the wearable muslin

I learned to sew from my mother who has patience for many things, but, bless her heart, not for sewing.  So I was not taught to make a muslin before cutting into my prime fabric.  This lead to many moments of abject disappointment when something I had made did not fit, and there was no way to fix it... I was vaguely aware of the Vogue Patterns fitting shell pattern, basically a pattern for a sloper. And I knew that it was recommended to make a muslin, a test garment in a less important fabric, but somehow I thought this procedure was a waste of time.  I wanted to get to making the garment I was going to wear.  Consequently I spent about twenty years guessing at the outcomes of my sewing projects.  I got pretty good at picking patterns that I could figure out how to make fit my body, more or less, just from the design elements described on the envelope and a (slowly) growing knowledge of my body. I did pretty well, I must say, but the patterns I chose were rather limited.

A couple of years ago, when I started sewing again after about a ten-year break, I was reading an ever expanding roster of sewing bloggers and was brought around to the idea of making a muslin, or practice garment, before cutting into my garment fabric. I tried it once, I don't remember on what pattern, but it involved fitting in a way I would previously have avoided. What do you know, but I could fix the fit issues in the muslin, and then make a garment that fit, was flattering, and that I would wear repeatedly... Epiphany!  So this is what all the admonishments are about. Making a muslin equals predictable results on garments. What a realization!  I felt like a whole new world of sewing opened up to me. It was exciting and encouraging, and like finding a hundred dollar bill in the pocket of a coat...

I can already hear you saying, NOOOOOO! I don't want to waste the time making a muslin! I want to get straight to making my very cool dress/top/skirt using this amazing fabric I found that will make the most amazing dress/top/skirt that I have ever owned, that I will wear to that party I'm going to on Thursday where everyone will tell me how great I look and ask me where I got that dress/top/skirt and I'll tell them I made it and they'll be all stunned....  Slow the f*ck down...! All that last part will happen if you take the extra time to mock up the garment in either muslin, or some inexpensive fabric you bought on sale.  Get the fit right- lower those armholes, re-point those darts, take some fabric out of that back, add some length to that hem, and then cut into your beautiful fabric. Then you will create a garment that you can wear to that party, and many others for a long time to come. You will have to tools to make it again, in another fabric for another season, any time you like!  Think of the possibilities when you have that skill in your arsenal?!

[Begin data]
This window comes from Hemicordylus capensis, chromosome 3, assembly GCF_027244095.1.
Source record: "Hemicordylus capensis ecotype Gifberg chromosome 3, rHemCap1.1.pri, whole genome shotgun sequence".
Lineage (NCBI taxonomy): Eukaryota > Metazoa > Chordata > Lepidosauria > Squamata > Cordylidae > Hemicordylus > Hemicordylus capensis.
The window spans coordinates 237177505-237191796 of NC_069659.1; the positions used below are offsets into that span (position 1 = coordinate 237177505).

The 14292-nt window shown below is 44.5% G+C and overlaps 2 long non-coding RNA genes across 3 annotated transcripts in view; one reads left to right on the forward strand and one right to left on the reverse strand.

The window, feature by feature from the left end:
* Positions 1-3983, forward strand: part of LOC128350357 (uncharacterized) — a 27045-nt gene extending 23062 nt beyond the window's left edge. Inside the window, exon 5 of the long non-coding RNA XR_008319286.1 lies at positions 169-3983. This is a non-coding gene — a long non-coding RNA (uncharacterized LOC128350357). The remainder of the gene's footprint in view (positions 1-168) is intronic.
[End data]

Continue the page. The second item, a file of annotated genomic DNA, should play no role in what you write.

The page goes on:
Are you still resisting?  Here, let me offer you an intermediate step that might make the proposition more palatable.  How about a wearable muslin? This is not a solution for all situations, but for those when you feel confident about the pattern you are beginning with. Above is an example. These are two versions of the Scout Tee by Grainline Studio, brainchild of the very talented Jennifer Beeman. Click on the link and you can check out her website. Jen makes great classic patterns in shapes that are eminently wearable, garments that you will want to make (and wear) over and over again. Scout is a straightforward woven tee.  Three pattern pieces, no darts, no facings.  So I knew I could make a first version of this pattern with a good chance of success in outcome. So I used a fabric in my stash that I had a lot of, that didn't cost much and that would be a great knockabout piece. The plaid on the left is my wearable muslin. And wear it I do! I got the fit right the first time, but if I hadn't, I wouldn't have been crushed by the waste of fabric. I moved on to some silk that I had tie-dyed in a Shabd Simon-Alexander workshop back in May, and made a very cool one-of-a kind top. I angled it from front to back for a dropped hem look.  I would not have had the confidence to cut into this unique piece of fabric if I hadn't already made the pattern successfully. I now have two garments to wear, instead of a frustrated, wasted experience.  See, you can make a muslin.  I know you can do it.  [I don't know what's up with all the scowls in these pix but I didn't want to go back and shoot them again, so forgive me. You should be looking at the garments, not my face, anyway....]

I have invited Jen Beeman to come teach at AGOS. Stay tuned for details, we are working out timing and details.  In the meantime, if you want to learn how to sew garments, come take one of my workshops. I'm teaching the Scout Tee on Thursday August 7th. I'll help you work through the muslin concept.

 

And here is a gratuitous picture of another garment I recently finished.  This is an adapted Elisalex from By Hand London, a great group of designers in London. This is more tie-dyed fabric, this time a linen/cotton blend, from Shabd's workshop.  This is the third time I have made this dress, the first time having been a muslin!  And in the interest of fostering the making of more muslins, I will tell you that I only made a muslin of the bodice of this dress, because I knew that if there were any fit issues with the skirt, I could work them out in the final product without screwing it up. So that's another way of testing a garment construction through fit, without ruining your beautiful fabric.... Make a muslin, then make a beautiful garment! It's worth it....